God demonstrates His anger toward the wicked in Psalm 7:11; He became angry with Solomon in 1 Kings 11:9; He was angry with Israel in 2 Kings 17:18; and Jesus became angry with the Pharisees in Mark 3:5. I believe that God became angry about sin, so He decided to do something about it by way of a Savior.
We are made in God’s image – all of the emotions that we have, He has as well. What is the difference? He governs them with wisdom. I do believe that God would encourage us to breathe and allow our emotions to become regulated when we become angry.
The Bible says this concerning anger:
A wise man fears the Lord and shuns evil, but a fool is hotheaded and reckless. A quick-tempered man does foolish things, and a crafty man is hated. – Proverbs 14:16-17
A patient man has great understanding, but a quick-tempered man displays folly. – Proverbs 14:29
My dear brothers, take note of this: Everyone should be quick to listen, slow to speak and slow to become angry for man’s anger does not bring about the righteous life that God desires. – James 1:19-20
Love is patient, love is kind. It is not easily angered. – 1 Corinthians 13:4-5
Do not make friends with a hot-tempered man, do not associate with one easily angered, or you may learn his ways and get yourself ensnared. – Proverbs 22:24-25
What is the verdict, then? Does getting angry make us evil? No. Getting angry makes us human and makes us intelligent beings designed after the Creator. It is what we do in light of the anger we feel that will either cause us regret, reward, sin, or sanctification.
How then should we respond to the emotion of anger?
In your anger do not sin. Do not let the sun go down while you are still angry. – Ephesians 4:26
Through the Spirit, you can listen to what the anger is telling you, without acting upon an urge to sin. Anger is a very motivating emotion! I don’t know about you, but I am awfully glad that Martin Luther King Jr. was angry over injustice and racism. I am thankful that people became angry when they learned of what was going on in Nazi Germany.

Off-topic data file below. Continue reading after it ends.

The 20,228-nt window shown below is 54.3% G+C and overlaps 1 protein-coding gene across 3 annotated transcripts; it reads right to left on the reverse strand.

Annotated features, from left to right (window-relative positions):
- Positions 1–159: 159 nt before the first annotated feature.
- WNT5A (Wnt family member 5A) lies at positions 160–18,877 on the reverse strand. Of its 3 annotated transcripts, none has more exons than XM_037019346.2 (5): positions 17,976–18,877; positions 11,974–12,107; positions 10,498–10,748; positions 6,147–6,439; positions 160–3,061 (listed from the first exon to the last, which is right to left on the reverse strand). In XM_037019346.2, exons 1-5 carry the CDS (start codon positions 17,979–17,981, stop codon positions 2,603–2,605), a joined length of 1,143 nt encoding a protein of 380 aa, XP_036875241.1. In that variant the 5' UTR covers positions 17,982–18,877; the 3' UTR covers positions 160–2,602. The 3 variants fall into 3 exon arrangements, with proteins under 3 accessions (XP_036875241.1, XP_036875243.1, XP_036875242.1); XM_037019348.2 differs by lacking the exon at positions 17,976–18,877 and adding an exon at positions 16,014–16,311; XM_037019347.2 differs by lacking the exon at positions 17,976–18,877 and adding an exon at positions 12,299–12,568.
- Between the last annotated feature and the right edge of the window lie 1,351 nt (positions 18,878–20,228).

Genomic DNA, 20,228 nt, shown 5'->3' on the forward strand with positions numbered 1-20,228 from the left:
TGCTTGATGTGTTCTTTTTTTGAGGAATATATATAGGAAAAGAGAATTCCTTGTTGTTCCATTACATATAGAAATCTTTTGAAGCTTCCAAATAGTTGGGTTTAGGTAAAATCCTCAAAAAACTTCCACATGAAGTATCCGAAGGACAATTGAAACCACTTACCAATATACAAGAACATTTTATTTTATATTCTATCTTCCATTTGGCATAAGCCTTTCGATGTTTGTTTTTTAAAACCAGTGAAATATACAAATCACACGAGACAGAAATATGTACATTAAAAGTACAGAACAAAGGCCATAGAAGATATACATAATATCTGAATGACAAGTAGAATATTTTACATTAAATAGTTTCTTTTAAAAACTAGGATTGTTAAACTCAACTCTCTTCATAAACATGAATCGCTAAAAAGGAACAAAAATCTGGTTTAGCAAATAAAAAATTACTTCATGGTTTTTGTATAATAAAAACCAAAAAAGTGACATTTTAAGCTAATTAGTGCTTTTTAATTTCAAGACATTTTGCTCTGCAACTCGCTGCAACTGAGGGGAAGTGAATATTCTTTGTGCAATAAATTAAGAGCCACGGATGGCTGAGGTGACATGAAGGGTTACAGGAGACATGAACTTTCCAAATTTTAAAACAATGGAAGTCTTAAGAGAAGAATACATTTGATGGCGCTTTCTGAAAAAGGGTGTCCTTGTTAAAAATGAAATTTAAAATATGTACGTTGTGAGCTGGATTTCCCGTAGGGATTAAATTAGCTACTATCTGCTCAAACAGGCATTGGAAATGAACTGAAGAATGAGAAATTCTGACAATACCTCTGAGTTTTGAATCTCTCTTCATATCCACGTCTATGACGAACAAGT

Righteous anger compels us to act in ways that defend the weak, protect those who need it, speak up for what is morally right, and more. Anger helps us see if we are living aligned with our core values.
As Christians, we are to be governed by love and not any other emotion more than this one. Love covers a multitude of sins and overlooks many offenses – but love also requests action.
“But the fruit of the Spirit is love, joy, peace, patience, kindness, goodness, faithfulness, gentleness, and self-control. Against such things there is no law. Those who belong to Christ Jesus have crucified the sinful nature with its passions and desires. Since we live by the Spirit, let us keep in step with the Spirit.” – Galatians 5:22-25
Dealing with Anger: Get the Help You Need
Is your anger getting the best of you? Perhaps you can relate to the above mentioning of events that prompt feelings of anger and can recognize times when you have responded in haste. Who hasn’t?
It takes a great deal of conditioning ourselves to take a moment to breathe and step back from the power of an emotion before we immediately act upon what the emotion is telling us to do. Have you resolved these feelings? Have you solved the problem associated with it?
If you are recognizing that your anger is controlling you instead of you controlling your response to it – reach out to a Seattle Christian counselor today so that we can help you discover the root cause of the emotion and develop healthy, new coping skills that will enable you to live a more effective life.
“Mad,” courtesy of Andre Hunter, unsplash.com, CC0 License; “Storm,” courtesy of Michael Shannon, unsplash.com, CC0 License; “Mindful,” courtesy of Amy Treasure, unsplash.com, CC0 License; “Introverts March,” courtesy of Heather Mount, unsplash.com, CC0 License